Wastewater wells are being tested near De Beque

Two major energy companies are testing wastewater wells north of De Beque in the Logan Wash area.

EnCana Oil and Gas (USA) and Occidental Petroleum are looking at putting disposal wells to use in the area, according to the Bureau of Land Management. Occidental is testing an existing well.

EnCana has moved beyond the testing phase and has an application on file with the BLM for the well, which would accept wastewater from drilling operations.

The disposal wells are a sign of the times, said Doug Hock, EnCana spokesman. In this slowing economy, the water that drillers would normally recycle and use to drill new wells is now simply wastewater.

“We have been fortunate in that we have been able to recycle the majority of our water, 90- plus percent (prior to the recession),” Hock said. “But with less activity it becomes more of a challenge.”

According to the BLM, many companies truck produced wastewater to evaporative wastewater ponds near Cisco, Utah, at a price of $10 a barrel or more.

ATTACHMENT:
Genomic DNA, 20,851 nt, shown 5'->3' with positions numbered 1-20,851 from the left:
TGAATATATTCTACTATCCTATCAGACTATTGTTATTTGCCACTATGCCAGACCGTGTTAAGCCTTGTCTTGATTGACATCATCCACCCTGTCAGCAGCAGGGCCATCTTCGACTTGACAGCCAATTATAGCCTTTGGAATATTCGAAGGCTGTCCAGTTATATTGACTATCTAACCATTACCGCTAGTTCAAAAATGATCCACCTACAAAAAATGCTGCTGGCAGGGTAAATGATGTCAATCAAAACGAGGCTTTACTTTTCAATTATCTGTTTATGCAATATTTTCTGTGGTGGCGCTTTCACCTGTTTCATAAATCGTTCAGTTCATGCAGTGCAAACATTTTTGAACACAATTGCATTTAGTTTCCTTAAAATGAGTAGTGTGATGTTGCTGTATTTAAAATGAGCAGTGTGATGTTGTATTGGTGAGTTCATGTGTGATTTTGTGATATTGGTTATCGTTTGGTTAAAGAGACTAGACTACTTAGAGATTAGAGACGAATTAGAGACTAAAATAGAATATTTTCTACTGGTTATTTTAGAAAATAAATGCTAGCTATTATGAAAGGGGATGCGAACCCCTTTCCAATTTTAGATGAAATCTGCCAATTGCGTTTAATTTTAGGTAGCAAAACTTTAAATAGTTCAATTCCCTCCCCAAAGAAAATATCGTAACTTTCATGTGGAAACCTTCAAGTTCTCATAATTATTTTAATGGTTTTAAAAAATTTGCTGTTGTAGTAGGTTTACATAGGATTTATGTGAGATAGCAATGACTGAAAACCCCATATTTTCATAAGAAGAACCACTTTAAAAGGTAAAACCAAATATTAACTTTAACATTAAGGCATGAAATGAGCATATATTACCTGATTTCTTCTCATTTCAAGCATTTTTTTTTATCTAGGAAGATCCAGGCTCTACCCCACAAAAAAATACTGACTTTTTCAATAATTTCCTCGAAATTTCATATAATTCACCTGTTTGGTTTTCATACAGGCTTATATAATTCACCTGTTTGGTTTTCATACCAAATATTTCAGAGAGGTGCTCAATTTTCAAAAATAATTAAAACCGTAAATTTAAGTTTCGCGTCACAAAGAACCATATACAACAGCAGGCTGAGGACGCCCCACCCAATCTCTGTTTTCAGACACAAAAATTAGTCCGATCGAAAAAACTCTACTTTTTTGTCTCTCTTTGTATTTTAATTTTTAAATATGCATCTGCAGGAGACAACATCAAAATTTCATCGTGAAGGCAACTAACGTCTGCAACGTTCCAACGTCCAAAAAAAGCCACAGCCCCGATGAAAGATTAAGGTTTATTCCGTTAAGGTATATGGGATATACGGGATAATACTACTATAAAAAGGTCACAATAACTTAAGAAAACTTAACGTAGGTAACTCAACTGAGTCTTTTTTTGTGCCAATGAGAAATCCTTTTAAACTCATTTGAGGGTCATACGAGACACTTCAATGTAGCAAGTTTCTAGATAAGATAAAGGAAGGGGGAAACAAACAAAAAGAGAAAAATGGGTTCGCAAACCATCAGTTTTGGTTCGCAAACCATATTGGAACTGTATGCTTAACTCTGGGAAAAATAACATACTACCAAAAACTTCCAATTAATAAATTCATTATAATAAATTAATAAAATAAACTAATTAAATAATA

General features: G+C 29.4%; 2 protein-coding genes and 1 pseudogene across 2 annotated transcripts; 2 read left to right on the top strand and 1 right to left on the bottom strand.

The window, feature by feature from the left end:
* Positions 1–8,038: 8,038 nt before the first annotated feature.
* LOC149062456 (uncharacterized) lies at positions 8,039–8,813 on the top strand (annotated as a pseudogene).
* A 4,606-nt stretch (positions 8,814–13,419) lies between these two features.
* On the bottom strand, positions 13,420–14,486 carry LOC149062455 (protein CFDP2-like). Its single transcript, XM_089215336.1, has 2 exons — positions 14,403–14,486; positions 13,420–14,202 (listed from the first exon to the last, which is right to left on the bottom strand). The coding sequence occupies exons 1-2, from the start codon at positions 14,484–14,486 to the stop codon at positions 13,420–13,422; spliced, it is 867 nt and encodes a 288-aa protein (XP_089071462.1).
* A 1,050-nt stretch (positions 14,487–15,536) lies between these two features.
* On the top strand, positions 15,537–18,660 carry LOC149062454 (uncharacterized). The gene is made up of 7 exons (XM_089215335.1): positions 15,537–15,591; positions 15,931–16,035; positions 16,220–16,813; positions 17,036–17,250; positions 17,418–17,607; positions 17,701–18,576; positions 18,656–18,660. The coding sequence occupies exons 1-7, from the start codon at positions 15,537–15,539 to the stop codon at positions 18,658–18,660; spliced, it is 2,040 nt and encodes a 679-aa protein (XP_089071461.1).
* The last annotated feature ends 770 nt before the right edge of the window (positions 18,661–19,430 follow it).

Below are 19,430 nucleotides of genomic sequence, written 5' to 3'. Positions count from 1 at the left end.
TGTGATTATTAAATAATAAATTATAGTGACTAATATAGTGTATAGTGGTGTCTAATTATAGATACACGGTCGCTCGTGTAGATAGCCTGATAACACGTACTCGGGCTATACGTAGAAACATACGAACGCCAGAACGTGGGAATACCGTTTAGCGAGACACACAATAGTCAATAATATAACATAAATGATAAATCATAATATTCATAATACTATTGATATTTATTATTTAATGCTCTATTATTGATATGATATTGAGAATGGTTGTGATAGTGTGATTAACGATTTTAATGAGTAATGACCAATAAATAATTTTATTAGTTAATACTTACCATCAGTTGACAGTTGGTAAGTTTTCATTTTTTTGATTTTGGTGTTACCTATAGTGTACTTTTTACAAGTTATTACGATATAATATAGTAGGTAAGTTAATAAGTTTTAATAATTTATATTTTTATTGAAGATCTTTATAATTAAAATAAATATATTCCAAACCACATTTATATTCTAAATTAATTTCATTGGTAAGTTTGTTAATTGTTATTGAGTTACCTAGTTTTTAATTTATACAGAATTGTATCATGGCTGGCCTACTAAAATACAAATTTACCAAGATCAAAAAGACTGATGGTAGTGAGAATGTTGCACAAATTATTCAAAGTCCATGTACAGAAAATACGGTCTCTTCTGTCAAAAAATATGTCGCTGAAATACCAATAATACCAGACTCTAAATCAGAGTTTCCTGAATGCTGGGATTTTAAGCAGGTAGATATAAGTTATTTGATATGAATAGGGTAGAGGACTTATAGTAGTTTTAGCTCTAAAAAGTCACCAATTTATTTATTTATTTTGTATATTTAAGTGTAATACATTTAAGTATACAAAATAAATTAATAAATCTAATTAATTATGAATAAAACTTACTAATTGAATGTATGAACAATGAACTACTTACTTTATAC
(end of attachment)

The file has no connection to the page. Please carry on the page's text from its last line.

EnCana, Hock said, does not use commercial disposal ponds and does not truck water to Cisco. The company uses its own disposal wells.

It has eight disposal wells in the Piceance Basin and four in the north Parachute area, but there is a need for more.

It is a safe process, Hock said.

“The protection of groundwater is the reason and the purpose behind the (underground injection control) process,” Hock said. The process is administered through the Colorado Oil and Gas Conservation Commission, he added.

The small community of De Beque, east of Grand Junction, has had its share of wastewater-disposal issues. The community banded together to fight off proposals by other companies to build wastewater-disposal ponds near the town.

About five miles south of De Beque, the Black Mountain Disposal wastewater facility, which had its operating permits suspended by Mesa County, is fighting a lawsuit filed by the Colorado Department of Public Health and Environment regarding a spill that occurred in 2001 and was never properly cleaned.

Hock said the deep-water disposal wells are a different animal than the evaporative wastewater ponds, like those Black Mountain Disposal uses.

“This water is going back where it came from, hundreds of feet below the ground,” Hock said.

“It is a very different type of disposal, and it is very well regulated.”

Representatives from Occidental were not immediately available for comment on this story.


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